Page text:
To bolster its capacity to investigate and prosecute environmental crime, the Department established an Environment Investigations Unit during the year. The new unit enlarges and provides leadership for the Department's core of skilled investigative officers. It took over ongoing investigations under the Act, refined investigative procedures, and improved cross-Departmental coordination.
The Department prosecuted its first successful civil action for a breach of the environmental approvals part of the Environment Protection and Biodiversity Conservation Act 1999 relating to a Ramsar site.
It was apparent that the referral, assessment and approvals process faces increasing pressure due to:
- the number, complexity and sensitivity of development proposals that must be dealt with;
- increasing public expectations about the manner of protecting matters of national environmental significance; and
- an increasing number of reported non-compliance incidents that require compliance and enforcement action.
It was also apparent that ongoing post-approval requirements (for construction plans and environment management plans, monitoring, and audits) have significantly increased the volume of tasks the Department must do to fulfil its responsibilities as a regulator.
The matter of Minister for the Environment and Heritage v Queensland Conservation Council Inc, which was the Minister's appeal from the decision of Kiefel J in the 'Nathan Dam case', was concluded. In its July 2004 decision, the Federal Court confirmed the breadth of enquiry that needs to be undertaken under the Act in determining what actions require approval. This decision is expected to increase the scope and number of actions that will need assessment under the Act.
The Department upgraded the web site's search tool for matters of national environmental significance. It now includes a local government area search capability, and covers matters such as Commonwealth lands, Commonwealth heritage places and places on the Register of the National Estate.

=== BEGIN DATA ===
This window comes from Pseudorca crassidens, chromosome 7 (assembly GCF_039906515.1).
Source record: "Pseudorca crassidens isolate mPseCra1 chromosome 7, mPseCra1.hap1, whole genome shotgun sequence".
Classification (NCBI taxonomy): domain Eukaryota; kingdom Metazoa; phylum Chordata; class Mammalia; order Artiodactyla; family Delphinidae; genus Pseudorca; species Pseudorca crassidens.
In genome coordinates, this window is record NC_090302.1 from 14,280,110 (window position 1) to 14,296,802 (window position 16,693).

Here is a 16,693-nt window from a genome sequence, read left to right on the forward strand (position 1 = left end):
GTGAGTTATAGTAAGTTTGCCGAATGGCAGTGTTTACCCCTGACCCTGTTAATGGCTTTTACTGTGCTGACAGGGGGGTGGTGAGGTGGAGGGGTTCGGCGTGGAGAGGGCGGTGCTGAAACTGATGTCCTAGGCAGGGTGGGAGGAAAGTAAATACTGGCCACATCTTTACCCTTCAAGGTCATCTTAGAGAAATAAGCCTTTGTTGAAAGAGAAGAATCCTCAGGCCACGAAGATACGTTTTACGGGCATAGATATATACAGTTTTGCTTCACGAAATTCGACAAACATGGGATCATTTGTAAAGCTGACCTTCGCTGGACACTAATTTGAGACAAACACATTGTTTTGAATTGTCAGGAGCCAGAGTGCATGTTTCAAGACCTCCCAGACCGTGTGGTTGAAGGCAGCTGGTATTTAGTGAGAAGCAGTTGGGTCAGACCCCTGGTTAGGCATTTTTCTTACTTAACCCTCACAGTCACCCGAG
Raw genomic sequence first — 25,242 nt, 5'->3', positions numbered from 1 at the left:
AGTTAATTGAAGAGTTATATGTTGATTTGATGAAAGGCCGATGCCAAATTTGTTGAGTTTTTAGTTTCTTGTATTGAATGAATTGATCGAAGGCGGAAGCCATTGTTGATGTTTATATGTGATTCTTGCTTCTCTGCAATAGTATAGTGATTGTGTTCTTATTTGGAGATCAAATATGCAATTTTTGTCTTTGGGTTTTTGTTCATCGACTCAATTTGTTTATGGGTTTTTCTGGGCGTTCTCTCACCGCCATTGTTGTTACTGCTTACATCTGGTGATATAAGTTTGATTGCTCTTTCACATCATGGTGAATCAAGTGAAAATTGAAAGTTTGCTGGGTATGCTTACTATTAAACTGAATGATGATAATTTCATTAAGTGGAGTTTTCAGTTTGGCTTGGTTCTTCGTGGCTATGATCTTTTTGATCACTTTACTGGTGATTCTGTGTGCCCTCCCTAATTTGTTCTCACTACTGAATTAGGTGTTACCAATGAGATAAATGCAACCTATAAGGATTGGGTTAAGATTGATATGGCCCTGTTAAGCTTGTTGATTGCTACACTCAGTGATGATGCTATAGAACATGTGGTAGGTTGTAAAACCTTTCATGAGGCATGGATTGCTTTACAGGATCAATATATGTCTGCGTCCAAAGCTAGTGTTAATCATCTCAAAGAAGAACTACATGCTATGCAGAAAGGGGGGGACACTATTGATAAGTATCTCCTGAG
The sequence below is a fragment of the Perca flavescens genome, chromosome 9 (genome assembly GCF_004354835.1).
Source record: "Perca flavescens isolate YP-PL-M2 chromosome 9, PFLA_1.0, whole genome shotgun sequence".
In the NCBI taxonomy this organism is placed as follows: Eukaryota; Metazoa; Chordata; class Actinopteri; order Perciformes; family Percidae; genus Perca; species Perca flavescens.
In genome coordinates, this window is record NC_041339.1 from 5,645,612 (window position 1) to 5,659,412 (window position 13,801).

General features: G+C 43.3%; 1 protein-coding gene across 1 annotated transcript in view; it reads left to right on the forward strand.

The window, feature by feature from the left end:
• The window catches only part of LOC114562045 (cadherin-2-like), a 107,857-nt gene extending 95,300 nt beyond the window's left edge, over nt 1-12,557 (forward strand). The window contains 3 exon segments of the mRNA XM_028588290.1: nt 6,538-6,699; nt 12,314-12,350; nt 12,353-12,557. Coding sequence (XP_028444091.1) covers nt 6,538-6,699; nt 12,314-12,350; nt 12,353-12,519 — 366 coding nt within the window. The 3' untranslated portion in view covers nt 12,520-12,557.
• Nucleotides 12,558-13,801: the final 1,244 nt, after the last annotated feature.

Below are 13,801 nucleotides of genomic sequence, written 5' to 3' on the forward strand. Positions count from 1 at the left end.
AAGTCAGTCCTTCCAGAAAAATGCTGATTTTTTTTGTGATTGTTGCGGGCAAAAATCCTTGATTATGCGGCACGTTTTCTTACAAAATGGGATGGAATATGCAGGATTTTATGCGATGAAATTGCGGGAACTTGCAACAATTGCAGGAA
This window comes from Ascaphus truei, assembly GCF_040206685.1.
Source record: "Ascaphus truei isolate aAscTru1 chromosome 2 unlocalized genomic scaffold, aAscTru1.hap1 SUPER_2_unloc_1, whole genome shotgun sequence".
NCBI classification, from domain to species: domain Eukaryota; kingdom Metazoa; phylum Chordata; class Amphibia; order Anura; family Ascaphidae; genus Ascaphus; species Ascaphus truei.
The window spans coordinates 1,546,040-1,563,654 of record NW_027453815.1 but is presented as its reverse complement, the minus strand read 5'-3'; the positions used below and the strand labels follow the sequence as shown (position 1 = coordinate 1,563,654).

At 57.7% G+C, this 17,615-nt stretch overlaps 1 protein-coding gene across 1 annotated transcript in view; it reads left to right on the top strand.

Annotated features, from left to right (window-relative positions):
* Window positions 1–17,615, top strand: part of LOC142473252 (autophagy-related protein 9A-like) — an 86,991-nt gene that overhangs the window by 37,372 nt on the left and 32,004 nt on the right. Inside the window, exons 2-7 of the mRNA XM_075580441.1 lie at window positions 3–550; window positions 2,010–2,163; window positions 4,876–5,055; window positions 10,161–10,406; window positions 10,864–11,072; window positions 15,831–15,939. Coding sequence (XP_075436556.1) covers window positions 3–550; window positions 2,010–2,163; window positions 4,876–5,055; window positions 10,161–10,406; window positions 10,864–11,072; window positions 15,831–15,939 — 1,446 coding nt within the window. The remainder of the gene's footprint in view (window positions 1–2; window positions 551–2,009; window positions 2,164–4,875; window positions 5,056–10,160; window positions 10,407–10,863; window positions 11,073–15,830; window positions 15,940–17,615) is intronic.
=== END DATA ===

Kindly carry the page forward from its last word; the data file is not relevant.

Understanding of the Act was promoted through a range of information products. The Department also met with other Australian Government agencies, state and territory officials, Indigenous stakeholders, and industry and community groups to explain how the Act operates (a Natural Heritage Trust national investment).
Report on performance information
|'Accuracy, timeliness and comprehensiveness of advice provided to the Minister under the [Environment Protection and Biodiversity Conservation Act 1999].'||Timeframes were met and policy advice met the Minister's requirements.|
|'Percentage of statutory timeframes met. Number of referrals under the [Environment Protection and Biodiversity Conservation Act 1999]. Number of decisions made on referrals, assessment approaches and approvals under the [Environment Protection and Biodiversity Conservation Act 1999]. Number of recommendations made in relation to environmental assessments under other relevant legislation.'||Statutory timeframes for decisions required by the Act were met on an average of 84 per cent of occasions (timeframes were met for 86 per cent of the referral decisions, 84 per cent of the assessment decisions and actions, and 81 per cent of the approval decisions), with:
|'The provision of useful and timely information that increases stakeholder and public awareness about environmental assessment and approval requirements, resulting in more effective application and administration of the [Environment Protection and Biodiversity Conservation Act 1999].'||A wide range of information products is provided, including a web site that includes comprehensive information on the operation of the Act and the decisions made. Frequent face-to-face information sessions are also held.|
|'Number of training sessions and presentations conducted for external clients and stakeholders. Level of usage by external clients and stakeholders of information prepared by the Department, including the [Environment Protection and Biodiversity Conservation Act 1999] home page.'||Seminars on the operation of the Act, especially in relation to the new heritage protection arrangements were held in capital cities and regional centres. Presentations on the strategic assessment of fisheries were made at national workshops. The Act's home page had 52 974 visits.|
|Appropriation||Estimated price||Revised price||Actual expenses|
|Environmental assessment and approvals - Output 1.4 (departmental)||$10.946 million||$13.878 million||$14.386 million|